“Down these mean streets a man must go who is not himself mean, who is neither tarnished nor afraid.”
In these few words Chandler conjures up the atmosphere of romantic urban noir in which his quintessential Private Investigator, Philip Marlowe, operates as a modern knight errant. Now, as part of the Bodleian’s programme of retrospective conversion of its finding aids, the formerly in-house catalogue of the Library’s Chandler collection has just gone online.
At the time of his death in 1959, Chandler’s British literary agent was Helga Greene, and it is from the Helga Greene Literary Agency that the majority of the papers derive. They give unparalleled information about the author’s business transactions, but also include some important literary and personal papers. Of particular interest are Chandler’s working notebooks; drafts and fair copies of poems and short stories; three hundred discarded leaves from The Long Goodbye, and three film scripts of an acrimoniously failed collaboration with Alfred Hitchcock for Strangers on a Train. In 2009-10 the Bodleian mounted a small exhibition commemorating the fiftieth anniversary of Chandler’s death, which featured some of these manuscripts and a selection of the archive’s 140 photographs of Chandler from babyhood until the last year of his life.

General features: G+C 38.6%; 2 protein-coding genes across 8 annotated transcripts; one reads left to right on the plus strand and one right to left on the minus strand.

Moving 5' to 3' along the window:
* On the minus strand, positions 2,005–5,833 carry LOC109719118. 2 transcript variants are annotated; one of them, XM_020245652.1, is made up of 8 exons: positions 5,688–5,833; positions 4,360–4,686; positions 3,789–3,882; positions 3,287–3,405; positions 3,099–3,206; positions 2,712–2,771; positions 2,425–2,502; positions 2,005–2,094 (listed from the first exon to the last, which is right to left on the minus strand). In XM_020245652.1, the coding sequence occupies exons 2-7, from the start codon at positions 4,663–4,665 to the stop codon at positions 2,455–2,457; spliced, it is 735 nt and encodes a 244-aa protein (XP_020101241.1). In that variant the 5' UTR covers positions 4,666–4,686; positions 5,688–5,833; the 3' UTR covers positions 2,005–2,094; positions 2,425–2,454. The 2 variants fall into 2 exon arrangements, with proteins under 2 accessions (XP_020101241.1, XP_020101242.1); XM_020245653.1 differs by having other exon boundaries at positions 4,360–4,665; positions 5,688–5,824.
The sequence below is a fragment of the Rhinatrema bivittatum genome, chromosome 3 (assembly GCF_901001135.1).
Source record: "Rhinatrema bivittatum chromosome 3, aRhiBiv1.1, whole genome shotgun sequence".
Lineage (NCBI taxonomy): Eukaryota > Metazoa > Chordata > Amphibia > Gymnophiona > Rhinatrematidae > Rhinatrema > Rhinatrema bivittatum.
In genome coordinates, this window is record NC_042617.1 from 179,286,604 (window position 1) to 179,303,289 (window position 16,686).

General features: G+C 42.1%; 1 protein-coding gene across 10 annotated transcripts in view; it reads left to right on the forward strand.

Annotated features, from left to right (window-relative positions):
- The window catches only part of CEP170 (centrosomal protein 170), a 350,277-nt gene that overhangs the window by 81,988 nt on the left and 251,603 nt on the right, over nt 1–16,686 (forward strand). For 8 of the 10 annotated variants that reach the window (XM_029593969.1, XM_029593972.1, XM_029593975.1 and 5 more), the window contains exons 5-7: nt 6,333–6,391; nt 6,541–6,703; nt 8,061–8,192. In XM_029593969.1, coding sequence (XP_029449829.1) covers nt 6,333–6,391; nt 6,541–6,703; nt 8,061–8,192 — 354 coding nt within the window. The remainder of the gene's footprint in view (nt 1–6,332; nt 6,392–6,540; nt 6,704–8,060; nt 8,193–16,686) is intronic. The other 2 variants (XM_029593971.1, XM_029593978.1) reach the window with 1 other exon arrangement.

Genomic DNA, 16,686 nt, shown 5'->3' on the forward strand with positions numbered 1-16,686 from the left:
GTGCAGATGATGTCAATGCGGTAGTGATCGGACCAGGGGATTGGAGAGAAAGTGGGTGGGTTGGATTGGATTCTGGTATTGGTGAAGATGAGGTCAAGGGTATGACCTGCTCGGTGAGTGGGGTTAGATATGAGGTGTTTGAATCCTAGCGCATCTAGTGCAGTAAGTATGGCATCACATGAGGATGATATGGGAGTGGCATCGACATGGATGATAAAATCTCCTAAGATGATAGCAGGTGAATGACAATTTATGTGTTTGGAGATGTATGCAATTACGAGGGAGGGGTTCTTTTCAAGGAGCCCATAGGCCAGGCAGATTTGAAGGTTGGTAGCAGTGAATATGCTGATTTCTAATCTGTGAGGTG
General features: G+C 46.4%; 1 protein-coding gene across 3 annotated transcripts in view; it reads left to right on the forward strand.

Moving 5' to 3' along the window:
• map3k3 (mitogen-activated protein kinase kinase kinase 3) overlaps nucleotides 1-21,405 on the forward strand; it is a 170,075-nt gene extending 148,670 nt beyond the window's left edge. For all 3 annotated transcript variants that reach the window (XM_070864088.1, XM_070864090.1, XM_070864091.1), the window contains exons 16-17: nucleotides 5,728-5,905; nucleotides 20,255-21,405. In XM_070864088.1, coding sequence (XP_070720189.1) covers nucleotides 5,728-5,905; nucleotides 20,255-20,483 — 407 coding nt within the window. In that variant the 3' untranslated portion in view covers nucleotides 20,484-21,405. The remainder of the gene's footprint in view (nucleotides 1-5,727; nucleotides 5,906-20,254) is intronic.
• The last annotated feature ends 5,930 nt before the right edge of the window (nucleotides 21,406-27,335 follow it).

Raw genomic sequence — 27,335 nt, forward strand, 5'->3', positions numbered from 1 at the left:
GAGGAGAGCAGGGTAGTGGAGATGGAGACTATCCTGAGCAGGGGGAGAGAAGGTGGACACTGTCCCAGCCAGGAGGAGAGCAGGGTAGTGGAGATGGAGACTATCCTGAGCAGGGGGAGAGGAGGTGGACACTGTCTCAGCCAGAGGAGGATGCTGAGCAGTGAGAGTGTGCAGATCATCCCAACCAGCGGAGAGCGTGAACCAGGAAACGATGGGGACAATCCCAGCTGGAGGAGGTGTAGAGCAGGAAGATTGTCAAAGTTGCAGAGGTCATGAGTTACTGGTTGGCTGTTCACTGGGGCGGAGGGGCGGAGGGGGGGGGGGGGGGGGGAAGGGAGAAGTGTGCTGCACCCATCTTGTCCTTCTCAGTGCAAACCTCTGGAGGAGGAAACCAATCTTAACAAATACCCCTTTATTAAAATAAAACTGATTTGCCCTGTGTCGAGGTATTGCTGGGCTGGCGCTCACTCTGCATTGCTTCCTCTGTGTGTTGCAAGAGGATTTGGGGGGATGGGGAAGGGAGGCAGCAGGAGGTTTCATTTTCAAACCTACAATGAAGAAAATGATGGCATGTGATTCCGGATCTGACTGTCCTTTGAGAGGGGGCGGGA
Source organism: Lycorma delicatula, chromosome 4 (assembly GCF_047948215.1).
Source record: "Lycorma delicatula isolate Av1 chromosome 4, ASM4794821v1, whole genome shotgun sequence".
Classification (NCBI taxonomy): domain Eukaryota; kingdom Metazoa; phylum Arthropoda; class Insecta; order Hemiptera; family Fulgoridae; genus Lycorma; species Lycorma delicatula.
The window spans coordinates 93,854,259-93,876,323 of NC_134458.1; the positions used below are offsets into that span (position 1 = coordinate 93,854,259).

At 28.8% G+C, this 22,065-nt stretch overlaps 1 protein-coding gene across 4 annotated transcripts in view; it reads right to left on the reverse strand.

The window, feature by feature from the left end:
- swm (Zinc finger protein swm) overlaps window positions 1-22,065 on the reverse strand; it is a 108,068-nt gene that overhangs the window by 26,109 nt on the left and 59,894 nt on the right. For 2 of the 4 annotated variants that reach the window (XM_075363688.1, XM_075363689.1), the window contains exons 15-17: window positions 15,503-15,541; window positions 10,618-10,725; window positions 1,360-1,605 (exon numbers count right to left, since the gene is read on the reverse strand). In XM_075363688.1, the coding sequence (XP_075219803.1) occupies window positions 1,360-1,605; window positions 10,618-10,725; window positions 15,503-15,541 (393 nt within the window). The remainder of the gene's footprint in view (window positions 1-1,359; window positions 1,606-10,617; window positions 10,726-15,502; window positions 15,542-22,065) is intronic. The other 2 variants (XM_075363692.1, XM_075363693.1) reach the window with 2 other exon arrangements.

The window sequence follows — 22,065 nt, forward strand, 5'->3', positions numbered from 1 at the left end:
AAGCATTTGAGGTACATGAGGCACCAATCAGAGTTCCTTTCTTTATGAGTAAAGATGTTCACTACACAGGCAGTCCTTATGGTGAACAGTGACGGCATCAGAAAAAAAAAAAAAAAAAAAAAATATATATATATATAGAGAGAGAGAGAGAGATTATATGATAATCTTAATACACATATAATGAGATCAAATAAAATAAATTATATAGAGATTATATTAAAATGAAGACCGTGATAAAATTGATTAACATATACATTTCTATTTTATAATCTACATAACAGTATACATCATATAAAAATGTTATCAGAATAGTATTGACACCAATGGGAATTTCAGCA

The collection was placed on long-term deposit in the Bodleian by Helga Greene’s son, Graham Carleton Greene. Chandler aficionados already know that a small but significant archive is also held by The Charles E. Young Research Library at UCLA. Both the Bodleian and Charles Young have been involved in recent research enquiries which have speculated on the identification of Philip Marlowe and Sam Spade with a real life private eye called Samuel Marlowe, one of the first black PIs.